'The tyranny of a multitude is a multiplied tyranny," Edmund Burke wrote in 1790. That old insight was found to be true recently in the well-publicized case of crime against a woman jogger in New York's Central Park 13 years ago.
At that time, violent crime in Manhattan was so prevalent that law-enforcement officials were eager to solve this case of a brutal rape of a young, white banker.
Five African-American and Hispanic youths, who had prior records of assault, were rounded up and questioned between 14 and 30 hours; they all gave confessions, and served time.
Last week, however, Manhattan's district attorney requested that their convictions be thrown out after a convicted serial rapist came forward and confessed to the crime. DNA evidence corroborated his story.
The confessions of the five boys (now men) were deemed "messy," according to the D.A. The five now say they were coerced into making false statements.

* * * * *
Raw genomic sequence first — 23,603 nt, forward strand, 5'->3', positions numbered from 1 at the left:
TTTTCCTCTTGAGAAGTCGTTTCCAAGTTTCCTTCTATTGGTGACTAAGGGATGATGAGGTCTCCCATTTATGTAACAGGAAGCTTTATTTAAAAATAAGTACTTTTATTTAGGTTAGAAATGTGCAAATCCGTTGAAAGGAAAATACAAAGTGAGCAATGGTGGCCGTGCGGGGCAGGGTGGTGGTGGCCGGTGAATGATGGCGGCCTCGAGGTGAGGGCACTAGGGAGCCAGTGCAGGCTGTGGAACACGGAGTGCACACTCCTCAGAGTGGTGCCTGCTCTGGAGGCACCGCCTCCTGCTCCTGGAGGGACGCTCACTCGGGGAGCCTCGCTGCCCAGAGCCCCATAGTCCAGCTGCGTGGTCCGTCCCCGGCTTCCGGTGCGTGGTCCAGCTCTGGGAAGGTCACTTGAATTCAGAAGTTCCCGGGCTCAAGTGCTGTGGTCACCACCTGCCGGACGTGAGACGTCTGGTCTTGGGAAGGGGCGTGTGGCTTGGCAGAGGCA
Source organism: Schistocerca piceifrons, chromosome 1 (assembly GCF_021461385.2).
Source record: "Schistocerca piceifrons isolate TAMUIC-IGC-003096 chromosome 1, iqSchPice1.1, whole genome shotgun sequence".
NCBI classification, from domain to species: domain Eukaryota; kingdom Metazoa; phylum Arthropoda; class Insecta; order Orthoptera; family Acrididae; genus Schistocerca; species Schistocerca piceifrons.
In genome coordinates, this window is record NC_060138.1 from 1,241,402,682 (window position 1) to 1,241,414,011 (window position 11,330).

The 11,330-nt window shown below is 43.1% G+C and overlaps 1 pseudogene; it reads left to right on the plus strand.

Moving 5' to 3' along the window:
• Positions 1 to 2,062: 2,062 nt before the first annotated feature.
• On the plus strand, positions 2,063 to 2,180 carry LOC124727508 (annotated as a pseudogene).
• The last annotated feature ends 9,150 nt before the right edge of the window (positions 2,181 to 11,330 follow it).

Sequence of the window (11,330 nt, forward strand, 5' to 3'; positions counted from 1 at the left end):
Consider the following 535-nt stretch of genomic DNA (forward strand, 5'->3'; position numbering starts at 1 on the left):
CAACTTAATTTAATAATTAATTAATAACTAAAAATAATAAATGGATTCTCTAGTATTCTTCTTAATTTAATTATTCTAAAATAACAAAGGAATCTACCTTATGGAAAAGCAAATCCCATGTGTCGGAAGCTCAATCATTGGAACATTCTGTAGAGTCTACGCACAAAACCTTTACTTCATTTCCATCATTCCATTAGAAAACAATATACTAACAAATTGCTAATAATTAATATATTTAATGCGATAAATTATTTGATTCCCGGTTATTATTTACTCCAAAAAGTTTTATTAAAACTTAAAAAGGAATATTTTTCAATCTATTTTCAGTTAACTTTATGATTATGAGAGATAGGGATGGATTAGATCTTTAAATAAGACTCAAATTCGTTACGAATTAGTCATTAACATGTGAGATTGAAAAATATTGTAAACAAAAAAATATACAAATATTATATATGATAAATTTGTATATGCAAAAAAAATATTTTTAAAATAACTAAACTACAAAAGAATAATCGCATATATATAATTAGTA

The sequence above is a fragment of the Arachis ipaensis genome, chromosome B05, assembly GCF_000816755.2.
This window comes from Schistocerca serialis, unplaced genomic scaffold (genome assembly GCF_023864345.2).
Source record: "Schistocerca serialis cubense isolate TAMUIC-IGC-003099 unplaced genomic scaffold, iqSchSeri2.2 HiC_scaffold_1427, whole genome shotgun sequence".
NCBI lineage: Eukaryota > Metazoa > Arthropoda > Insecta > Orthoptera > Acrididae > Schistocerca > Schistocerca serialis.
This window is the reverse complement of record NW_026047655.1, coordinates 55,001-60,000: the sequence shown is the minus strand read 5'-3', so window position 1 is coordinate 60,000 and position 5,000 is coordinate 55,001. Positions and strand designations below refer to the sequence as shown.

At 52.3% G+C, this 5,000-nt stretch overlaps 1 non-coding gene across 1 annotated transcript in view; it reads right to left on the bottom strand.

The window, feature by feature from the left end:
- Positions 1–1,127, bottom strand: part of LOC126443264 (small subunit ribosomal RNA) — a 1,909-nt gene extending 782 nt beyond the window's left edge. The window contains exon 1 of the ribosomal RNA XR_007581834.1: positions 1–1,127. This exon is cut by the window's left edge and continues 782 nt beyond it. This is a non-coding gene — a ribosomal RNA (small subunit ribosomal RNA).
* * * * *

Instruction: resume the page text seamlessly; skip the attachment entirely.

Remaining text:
Clearly, more than a few questions need answering. Some contradictory evidence apparently went unquestioned by detectives. Why? And just what were police tactics in obtaining the confessions?
Youth, especially, can be intimidated, frightened, and pressured into confessing. Defense and prosecuting attorneys say one of the best ways to protect against such egregious results is to videotape all interrogations. Not a bad idea.
The possibility of racial bias also hangs over this case. If so, law enforcement should take it as another warning about the dangers of race-based assumptions.